# Mathematical Induction HELP!

• Mar 29th 2010, 10:52 PM
Zel
Mathematical Induction HELP!
Use the principle of mathematical induction to prove the following:
cosθ + cos3θ + cos5θ ... + cos(2n-1)θ = [sin 2nθ]/[2sinθ] for all positive n

sinθ + sin3θ + sin5θ ... + sin(2n-1)θ = [1-cos2nθ]/[2sinθ] for all positive n

1 + cisθ + cis2θ ... + cis nθ = [1-cis(n+1)θ] / [1-cisθ] where cisθ doesn't equal 1, n is greater than or equal to 1

I have solved these for n=1, so i said P(k)=1 is true (n=k), but now I am onto P(k)= k+1, and I am really stuck!
Any help would be greatly appreciated!
• Mar 30th 2010, 01:48 AM
Hello Zel
Quote:

Originally Posted by Zel
Use the principle of mathematical induction to prove the following:
cosθ + cos3θ + cos5θ ... + cos(2n-1)θ = [sin 2nθ]/[2sinθ] for all positive n

sinθ + sin3θ + sin5θ ... + sin(2n-1)θ = [1-cos2nθ]/[2sinθ] for all positive n

1 + cisθ + cis2θ ... + cis nθ = [1-cis(n+1)θ] / [1-cisθ] where cisθ doesn't equal 1, n is greater than or equal to 1

I have solved these for n=1, so i said P(k)=1 is true (n=k), but now I am onto P(k)= k+1, and I am really stuck!
Any help would be greatly appreciated!

You sound as though you have the correct structure for the induction proofs, so here are the trig bits that you need to show that $P(k) \rightarrow P(k+1)$.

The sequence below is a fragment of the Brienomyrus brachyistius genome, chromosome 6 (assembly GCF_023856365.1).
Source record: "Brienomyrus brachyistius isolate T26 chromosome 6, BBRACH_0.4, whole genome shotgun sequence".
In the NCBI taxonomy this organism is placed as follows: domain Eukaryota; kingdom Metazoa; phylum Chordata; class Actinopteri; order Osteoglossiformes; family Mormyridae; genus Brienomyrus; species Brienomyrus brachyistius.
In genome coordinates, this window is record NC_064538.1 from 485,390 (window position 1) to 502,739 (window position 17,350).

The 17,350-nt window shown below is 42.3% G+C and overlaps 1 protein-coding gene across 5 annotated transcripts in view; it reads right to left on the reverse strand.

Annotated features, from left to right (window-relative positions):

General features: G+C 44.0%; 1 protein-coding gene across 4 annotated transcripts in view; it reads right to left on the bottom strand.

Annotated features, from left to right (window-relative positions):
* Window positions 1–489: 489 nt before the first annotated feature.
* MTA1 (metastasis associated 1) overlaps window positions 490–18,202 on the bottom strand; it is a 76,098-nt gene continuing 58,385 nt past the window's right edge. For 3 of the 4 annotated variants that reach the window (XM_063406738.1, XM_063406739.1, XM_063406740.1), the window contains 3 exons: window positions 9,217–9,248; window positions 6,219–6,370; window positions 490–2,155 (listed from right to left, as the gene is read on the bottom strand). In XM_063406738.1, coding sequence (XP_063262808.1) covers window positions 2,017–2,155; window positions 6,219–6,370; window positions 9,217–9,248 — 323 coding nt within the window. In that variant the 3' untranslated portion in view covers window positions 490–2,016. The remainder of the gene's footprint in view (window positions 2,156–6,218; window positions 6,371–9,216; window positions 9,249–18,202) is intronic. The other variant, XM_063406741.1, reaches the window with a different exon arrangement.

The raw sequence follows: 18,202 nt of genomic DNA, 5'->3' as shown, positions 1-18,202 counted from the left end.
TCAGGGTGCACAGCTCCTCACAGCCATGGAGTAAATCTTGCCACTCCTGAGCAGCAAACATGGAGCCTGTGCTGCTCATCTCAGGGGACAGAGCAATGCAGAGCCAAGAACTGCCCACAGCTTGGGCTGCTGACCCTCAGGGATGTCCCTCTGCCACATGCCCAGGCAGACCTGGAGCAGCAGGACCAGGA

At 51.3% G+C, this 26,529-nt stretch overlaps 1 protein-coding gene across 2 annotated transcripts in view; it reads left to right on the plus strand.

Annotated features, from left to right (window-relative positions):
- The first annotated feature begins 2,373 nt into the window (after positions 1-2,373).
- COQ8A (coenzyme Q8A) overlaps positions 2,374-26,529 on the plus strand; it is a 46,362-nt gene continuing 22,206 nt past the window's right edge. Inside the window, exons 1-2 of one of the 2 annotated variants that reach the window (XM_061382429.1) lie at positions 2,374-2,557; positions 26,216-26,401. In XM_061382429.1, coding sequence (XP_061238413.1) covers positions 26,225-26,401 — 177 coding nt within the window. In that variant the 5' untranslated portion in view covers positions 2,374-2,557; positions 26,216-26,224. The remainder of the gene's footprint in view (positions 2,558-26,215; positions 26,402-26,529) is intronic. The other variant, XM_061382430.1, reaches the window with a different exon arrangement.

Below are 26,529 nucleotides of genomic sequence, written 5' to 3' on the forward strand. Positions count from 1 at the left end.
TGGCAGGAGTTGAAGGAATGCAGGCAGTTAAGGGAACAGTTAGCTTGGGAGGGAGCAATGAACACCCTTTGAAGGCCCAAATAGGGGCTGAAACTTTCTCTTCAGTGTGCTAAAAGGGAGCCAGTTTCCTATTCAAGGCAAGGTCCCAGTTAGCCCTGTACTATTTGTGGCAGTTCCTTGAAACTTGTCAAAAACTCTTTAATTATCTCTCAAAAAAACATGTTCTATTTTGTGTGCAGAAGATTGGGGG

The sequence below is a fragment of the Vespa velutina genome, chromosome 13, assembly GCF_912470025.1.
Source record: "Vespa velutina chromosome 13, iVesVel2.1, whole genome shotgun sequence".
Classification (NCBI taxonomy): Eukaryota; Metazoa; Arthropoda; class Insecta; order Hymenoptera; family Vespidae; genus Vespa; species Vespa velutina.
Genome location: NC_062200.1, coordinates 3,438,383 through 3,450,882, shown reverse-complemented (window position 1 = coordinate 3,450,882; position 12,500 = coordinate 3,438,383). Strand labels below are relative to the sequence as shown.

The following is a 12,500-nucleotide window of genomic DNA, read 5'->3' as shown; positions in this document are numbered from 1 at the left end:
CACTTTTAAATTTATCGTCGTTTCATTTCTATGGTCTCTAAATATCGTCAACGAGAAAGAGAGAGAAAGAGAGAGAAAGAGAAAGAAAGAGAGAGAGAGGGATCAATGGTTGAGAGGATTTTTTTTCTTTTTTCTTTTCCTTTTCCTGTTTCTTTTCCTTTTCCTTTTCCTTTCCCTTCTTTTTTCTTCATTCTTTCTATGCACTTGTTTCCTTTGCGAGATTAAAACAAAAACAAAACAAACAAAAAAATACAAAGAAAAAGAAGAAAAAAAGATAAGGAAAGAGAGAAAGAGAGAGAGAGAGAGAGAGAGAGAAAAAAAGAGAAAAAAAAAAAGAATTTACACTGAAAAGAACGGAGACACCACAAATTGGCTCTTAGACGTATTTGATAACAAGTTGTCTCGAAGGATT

1) You'll need to show that:
$\frac{\sin 2k\theta}{2\sin\theta} + \cos(2k+1)\theta = \frac{\sin2(k+1)\theta}{2\sin\theta}$
So:
$\frac{\sin 2k\theta}{2\sin\theta} + \cos(2k+1)\theta = \frac{\sin2k\theta + 2\sin\theta\cos(2k+1)\theta}{2\sin\theta}$
$= \frac{\sin2k\theta + 2\sin\theta(\cos2k\theta\cos\theta - \sin2k\theta\sin\theta)}{2\sin\theta}$

$= \frac{\sin2k\theta(1-2\sin^2\theta) + 2\sin\theta\cos2k\theta\cos\theta}{2\sin\theta}$

$= \frac{\sin2k\theta\cos2\theta + \cos2k\theta\sin2\theta}{2\sin\theta}$

$= \frac{\sin2(k+1)\theta}{2\sin\theta}$

2) is very similar. Start in the same way, combining to a single fraction. Then expand $\sin(2k+1)\theta$ and group the resulting terms in $\cos2k\theta$.

3) is dead easy if you remember that:
$\cos n\theta+i\sin n\theta =(\cos \theta + i \sin \theta)^n$
and hence:
$\cos (n+1)\theta+i\sin (n+1)\theta =(\cos \theta + i \sin \theta)^{n+1}$
$=(\cos \theta + i \sin \theta)^n(\cos\theta + i\sin\theta)$
And you will need to use it in the form:
$\text{cis} (n+2)\theta = \text{cis} (n+1) \theta \text{ cis}\theta$
Can you complete it now?